Università Cattolica del Sacro Cuore
Institut Mines Télécom -Télécom ParisTech
The Paris School of Telecommunications (Telecom Paris) is the leading French engineering school focussing on digital technologies. As members of its Social and Economic Science Department, we have been studying the digital transformations of business and labor processes in Europe. More specifically we have been systematically examining platform matching employers and labor providers (freelance, temp workers, casual and micro-workers).
Universidad de Cádiz
Institute for the Study of the Societies and Knowledge at the Bulgarian Academy of Sciences
The Institute for the Study of Societies and Knowledge, Bulgarian Academy of Sciences (ISSK-BAS) is the main national research centre in the sphere of social sciences in Bulgaria. ISSK carries out fundamental and applied research, including in the domain of the digital transformation and the future of work. ISSK has participated in a number of large EU funded research projects (FP 5, FP 6, FP 7 and H2020), including the H2020 project BEYOND4.0 “The impacts of Industrie 4.0 and Digital Disruption”. The ISSK team is led by Dr. Vassil Kirov and will lead the work package 2 on the evolution of regulation models and will participate in all other work packages.
Institut für Sozialwissenschaftliche Forschung e.V. München
Acta (Associazione Consulenti Terziario Avanzato)
ACTA – it is the Italian association that gives representation to high-skilled self-employed workers (trainers, researchers, computer scientists, designers…). Acta will participate at the definition of alternative workers, contingent workers slash workers, and it will measure these phenomenons and their characteristics trough European statistical data. Acta will also participate to the empirical research aimed at detecting experiences and needs of workers and practices already tested in the context of industrial relations for contingent workers; it will also take part at the codesign of new industrial relations prototypes for contingent workers and slash workers.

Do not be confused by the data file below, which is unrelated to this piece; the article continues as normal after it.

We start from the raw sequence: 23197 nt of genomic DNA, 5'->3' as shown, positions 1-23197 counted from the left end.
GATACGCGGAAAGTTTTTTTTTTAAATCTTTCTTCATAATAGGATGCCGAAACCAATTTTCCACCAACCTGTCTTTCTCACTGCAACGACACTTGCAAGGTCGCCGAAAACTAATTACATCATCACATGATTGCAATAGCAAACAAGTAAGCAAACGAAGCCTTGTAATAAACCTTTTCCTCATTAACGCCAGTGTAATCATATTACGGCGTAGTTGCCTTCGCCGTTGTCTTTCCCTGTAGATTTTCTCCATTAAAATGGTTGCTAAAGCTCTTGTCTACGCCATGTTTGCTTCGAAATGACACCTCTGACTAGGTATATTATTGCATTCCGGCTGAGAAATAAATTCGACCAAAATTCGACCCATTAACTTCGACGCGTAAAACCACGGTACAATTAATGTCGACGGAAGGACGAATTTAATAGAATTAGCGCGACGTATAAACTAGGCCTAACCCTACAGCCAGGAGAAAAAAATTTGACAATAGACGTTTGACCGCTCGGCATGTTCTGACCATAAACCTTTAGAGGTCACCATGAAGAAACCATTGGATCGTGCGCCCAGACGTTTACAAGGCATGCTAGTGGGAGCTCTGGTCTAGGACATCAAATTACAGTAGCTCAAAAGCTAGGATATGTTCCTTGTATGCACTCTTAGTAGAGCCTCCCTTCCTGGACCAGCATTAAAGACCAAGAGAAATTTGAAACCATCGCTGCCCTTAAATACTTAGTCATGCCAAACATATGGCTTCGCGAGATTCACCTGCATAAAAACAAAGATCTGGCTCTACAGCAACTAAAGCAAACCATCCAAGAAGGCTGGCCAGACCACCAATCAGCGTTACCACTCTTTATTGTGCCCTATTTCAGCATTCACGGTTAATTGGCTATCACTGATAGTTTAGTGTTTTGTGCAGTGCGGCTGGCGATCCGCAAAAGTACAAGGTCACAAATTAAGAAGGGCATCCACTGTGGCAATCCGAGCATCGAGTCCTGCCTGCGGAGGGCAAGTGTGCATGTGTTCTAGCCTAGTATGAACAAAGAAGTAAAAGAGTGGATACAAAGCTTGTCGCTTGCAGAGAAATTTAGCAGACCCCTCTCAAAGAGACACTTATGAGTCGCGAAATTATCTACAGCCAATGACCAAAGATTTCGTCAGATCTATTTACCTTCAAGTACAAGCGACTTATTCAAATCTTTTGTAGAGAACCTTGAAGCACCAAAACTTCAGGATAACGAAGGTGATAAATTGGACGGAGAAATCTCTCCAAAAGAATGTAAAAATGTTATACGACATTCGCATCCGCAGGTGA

Smart has serviced over 80.000 members in 20 years in Belgium alone. It was created for freelancers to allow them to develop their economic activity independently while being protected both through the access to the status of salaried worker and through mutualization of means. A wide range of profiles joined Smart: from genuine entrepreneurs to side activities to people who occasionally sell goods they produced as a hobby. Even some platform workers from Deliveroo used Smart cooperative to avoid being self-employed. Whatever their field of activity, a vast majority of members are in discontinuity of employment and juggle with different clients and different jobs (slashers). They all create their own job opportunities (instead of waiting for an employer to hire them) and find in Smart the administrative tools and professional support they need. Most sectors of activity of the service economy are represented (consultancy, construction, creative industry, caterers…). From this unique experience and observatory, Smart has gained expertise in these types of workers, which it will put to contribution during the project. It will also be able to outreach these workers and provide data useful to the consortia.
Smart will also be organizing the final conference of the SWIRL project.
Scientific Advisory Board
The Scientific Advisory Board is composed by
The Steering Committee (SC) consists of the Project Manager (PC) and Project Partner representatives (PPR).